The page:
Frigid Temps Are Good For Farmland, Not Livestock - News and Weather For The Quad Cities -

Frigid Temps Are Good For Farmland, Not Livestock

Updated:
  • Most Popular StoriesMost Popular StoriesMore>>

  • Man Falls From Eagle Point Park Cliff

    Man Falls From Eagle Point Park Cliff

    Monday, July 28 2014 11:24 PM EDT2014-07-29 03:24:58 GMT
     Medforce landed in Eagle Point Park in Clinton, IA. this evening after a man fell from a cliff there.More >>
     Medforce landed in Eagle Point Park in Clinton, IA. this evening after a man fell from a cliff there.More >>
  • Man Found Shot In Rural Scott County-UPDATED

    Man Found Shot In Rural Scott County-UPDATED

    Monday, July 28 2014 3:56 PM EDT2014-07-28 19:56:57 GMT
    UPDATE: Officials are asking for help locating a van they say is involved in a shooting that happened early Monday morning. The Scott County Sheriff’s Office received the call around...More >>
    UPDATE: Officials are asking for help locating a van they say is involved in a shooting that happened early Monday morning. The Scott County Sheriff’s Office received the call around...
    More >>
  • Two Boats Collide Near Clinton

    Two Boats Collide Near Clinton

    Monday, July 28 2014 3:03 PM EDT2014-07-28 19:03:52 GMT
    One person was taken to the hospital after two boats collided in the Mississippi River near Clinton, Iowa over the weekend.The crash happened...More >>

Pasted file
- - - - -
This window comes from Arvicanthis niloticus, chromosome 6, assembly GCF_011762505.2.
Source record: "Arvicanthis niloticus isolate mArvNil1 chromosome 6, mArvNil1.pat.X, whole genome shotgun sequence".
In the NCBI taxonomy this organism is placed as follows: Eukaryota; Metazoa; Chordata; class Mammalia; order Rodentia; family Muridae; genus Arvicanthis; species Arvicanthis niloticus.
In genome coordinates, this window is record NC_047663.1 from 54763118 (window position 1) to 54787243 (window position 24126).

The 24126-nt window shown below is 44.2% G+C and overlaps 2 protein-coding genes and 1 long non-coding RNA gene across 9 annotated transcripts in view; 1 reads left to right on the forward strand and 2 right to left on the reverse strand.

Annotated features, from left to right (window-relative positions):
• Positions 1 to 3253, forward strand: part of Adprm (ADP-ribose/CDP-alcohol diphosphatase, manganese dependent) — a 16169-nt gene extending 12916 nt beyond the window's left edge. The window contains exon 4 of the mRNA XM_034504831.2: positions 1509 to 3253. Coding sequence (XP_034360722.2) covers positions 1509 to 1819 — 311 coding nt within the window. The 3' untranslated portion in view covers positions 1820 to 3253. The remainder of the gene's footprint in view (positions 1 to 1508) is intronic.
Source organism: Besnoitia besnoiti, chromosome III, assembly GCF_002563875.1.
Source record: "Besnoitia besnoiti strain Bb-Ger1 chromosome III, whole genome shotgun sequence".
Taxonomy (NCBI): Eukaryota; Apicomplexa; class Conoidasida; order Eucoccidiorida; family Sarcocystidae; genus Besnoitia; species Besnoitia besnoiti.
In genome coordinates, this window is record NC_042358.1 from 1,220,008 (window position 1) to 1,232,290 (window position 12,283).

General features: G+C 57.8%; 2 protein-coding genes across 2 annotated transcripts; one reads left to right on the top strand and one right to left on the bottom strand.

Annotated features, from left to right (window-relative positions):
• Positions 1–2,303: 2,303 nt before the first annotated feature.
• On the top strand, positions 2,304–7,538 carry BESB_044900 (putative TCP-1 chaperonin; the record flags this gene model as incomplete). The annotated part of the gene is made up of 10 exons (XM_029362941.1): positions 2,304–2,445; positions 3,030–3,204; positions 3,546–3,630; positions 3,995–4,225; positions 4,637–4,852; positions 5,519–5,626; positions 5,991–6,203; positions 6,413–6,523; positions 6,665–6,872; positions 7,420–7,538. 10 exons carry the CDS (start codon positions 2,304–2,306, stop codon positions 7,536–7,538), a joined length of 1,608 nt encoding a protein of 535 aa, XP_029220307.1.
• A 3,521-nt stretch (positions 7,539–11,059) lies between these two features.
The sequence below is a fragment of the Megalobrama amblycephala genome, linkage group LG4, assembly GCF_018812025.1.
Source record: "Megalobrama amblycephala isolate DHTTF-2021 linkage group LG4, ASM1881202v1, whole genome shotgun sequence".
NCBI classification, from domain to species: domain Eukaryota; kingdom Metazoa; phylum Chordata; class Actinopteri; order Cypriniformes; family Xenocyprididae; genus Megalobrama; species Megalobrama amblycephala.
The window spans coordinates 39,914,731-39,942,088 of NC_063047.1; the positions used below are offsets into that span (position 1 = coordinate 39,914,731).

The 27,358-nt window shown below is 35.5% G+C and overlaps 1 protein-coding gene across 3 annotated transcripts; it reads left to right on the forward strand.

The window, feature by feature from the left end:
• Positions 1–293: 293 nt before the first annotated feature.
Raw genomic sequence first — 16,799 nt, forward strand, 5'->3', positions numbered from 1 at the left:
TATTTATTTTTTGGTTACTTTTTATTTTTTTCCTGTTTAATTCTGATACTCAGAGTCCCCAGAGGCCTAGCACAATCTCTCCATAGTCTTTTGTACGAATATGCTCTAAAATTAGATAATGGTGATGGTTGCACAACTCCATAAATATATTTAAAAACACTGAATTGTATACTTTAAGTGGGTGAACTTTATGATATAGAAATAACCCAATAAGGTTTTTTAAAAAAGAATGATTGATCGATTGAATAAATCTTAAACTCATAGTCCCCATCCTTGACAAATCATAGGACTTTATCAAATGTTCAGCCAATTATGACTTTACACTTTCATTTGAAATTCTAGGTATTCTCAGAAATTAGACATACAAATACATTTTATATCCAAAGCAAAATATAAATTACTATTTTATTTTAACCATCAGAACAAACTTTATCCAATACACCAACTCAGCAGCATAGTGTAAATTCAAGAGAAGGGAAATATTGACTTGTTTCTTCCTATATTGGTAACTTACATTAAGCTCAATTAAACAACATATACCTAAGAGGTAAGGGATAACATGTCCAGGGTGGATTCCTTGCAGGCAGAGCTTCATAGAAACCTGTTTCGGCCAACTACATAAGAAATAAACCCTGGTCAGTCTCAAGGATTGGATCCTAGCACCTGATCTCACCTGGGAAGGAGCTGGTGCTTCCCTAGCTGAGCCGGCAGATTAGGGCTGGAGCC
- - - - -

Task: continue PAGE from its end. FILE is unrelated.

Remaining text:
One person was taken to the hospital after two boats collided in the Mississippi River near Clinton, Iowa over the weekend.The crash happened...More >>

 

Growing season may be months away but the recent deep freeze is having an impact on farmers across the QCA right now. Turns out, the sub-zero temperatures are actually good for the ground.

Robb Ewoldt, a Scott County farmer, tells KWQC's Morgan Ottier that a deep freeze helps kill off insects and rodents that can be damaging to future crops.

"The colder this ground gets, the deeper the frost goes, the more of those bugs it'll kill and it'll help us out," Ewoldt said.

Also, the continuous process of farmland freezing, and subsequently thawing out, breaks up compaction underground.

"When it melts then it contracts and leaves air pockets and it loosens up the soil quite a bit." While below freezing temperatures may provide some benefits for farmland, Ewoldt said it's not as easy for livestock to handle.

In order to keep the cows warm, they're no longer eating corn stalk bales but long stem hay.

"It makes the cows chew a little bit longer and it takes a little bit more to digest," said Ewoldt, "it produces more heat for the cow and it helps them through these cold nights."

Also, for the safety of the livestock, they're being rationed one third more feed than what's typical.

"Normally, we feed them a ration that would maintain their body weight. When you get extreme temperatures like this, you have to up that ration."

Still, even though frigid temperatures can have a positive impact on the land, Ewoldt says farmers don't necessarily prefer it --

"The cows think it's miserable and I think it's miserable."

 

Powered by WorldNow

805 Brady Street, Davenport, IA 52803

Telephone: 563.383.7000
Fax: 563.383.7131
Email: news@kwqc.com

Can’t find something?
Powered by WorldNow
All content © Copyright 2000 - 2014 Young Broadcasting of Davenport, Inc. A Media General Company.